(lw)

Verdict Explained

We could not verify that the provided code matches the binary!

As part of our Methodology, we ask:

Is the published binary matching the published source code? If not, we tag it Unreproducible! 

Published code doesn’t help much if it is not what the published binary was built from. That is why we try to reproduce the binary. We

  1. obtain the binary from the provider
  2. compile the published source code using the published build instructions into a binary
  3. compare the two binaries
  4. we might spend some time working around issues that are easy to work around

If this fails, we might search if other revisions match or if we can deduct the source of the mismatch but generally consider it on the provider to provide the correct source code and build instructions to reproduce the build, so we usually open a ticket in their code repository.

In any case, the result is a discrepancy between the binary we can create and the binary we can find for download and any discrepancy might leak your backup to the server on purpose or by accident.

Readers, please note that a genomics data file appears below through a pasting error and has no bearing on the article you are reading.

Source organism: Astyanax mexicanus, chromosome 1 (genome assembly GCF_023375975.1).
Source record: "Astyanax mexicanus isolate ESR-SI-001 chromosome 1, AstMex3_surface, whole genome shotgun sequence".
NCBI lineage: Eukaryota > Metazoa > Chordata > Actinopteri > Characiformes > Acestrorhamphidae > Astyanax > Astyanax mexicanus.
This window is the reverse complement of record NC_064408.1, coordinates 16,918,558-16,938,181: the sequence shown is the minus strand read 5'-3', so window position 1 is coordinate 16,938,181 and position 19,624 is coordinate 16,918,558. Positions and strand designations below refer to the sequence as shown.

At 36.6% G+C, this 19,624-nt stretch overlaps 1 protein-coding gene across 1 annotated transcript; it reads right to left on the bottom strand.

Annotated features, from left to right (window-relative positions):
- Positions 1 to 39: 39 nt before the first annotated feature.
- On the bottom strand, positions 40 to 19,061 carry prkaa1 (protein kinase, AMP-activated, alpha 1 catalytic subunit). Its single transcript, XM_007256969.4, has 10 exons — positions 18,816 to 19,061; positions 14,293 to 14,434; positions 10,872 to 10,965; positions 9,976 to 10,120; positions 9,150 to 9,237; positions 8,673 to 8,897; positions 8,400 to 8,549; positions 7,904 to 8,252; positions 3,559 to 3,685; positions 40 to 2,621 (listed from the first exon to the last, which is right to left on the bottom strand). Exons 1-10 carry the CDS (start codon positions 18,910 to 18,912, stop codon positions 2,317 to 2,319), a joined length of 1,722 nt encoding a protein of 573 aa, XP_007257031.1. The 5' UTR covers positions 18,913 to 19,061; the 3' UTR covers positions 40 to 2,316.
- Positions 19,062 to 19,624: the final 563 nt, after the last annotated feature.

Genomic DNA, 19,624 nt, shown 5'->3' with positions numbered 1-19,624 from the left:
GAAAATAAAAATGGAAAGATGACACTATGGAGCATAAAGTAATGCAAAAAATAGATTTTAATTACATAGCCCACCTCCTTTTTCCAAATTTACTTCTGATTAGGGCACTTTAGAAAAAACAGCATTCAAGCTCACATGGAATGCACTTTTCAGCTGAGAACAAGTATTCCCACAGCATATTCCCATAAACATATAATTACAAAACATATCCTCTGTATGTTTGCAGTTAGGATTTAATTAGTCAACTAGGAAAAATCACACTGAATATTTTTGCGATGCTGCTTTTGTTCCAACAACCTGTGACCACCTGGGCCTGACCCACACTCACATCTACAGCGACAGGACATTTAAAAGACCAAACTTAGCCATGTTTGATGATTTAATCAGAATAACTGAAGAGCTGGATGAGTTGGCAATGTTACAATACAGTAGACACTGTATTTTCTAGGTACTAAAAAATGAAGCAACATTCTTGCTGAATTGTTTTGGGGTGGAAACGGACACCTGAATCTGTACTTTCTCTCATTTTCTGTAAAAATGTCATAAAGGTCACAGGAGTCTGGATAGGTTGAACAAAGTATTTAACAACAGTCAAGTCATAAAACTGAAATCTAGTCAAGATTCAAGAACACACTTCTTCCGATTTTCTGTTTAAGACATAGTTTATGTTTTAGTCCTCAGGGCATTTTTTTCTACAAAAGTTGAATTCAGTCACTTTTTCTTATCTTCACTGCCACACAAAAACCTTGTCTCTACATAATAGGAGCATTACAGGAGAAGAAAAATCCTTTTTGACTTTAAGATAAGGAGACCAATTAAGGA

As we cannot verify that the source provided is the source the binary was compiled from, this category is only slightly better than closed source but for now we have hope projects come around and fix verifiability issues.

The product cannot be independently verified. If the provider puts your funds at risk on purpose or by accident, you will probably not know about the issue before people start losing money. If the provider is more criminally inclined he might have collected all the backups of all the wallets, ready to be emptied at the press of a button. The product might have a formidable track record but out of distress or change in management turns out to be evil from some point on, with nobody outside ever knowing before it is too late.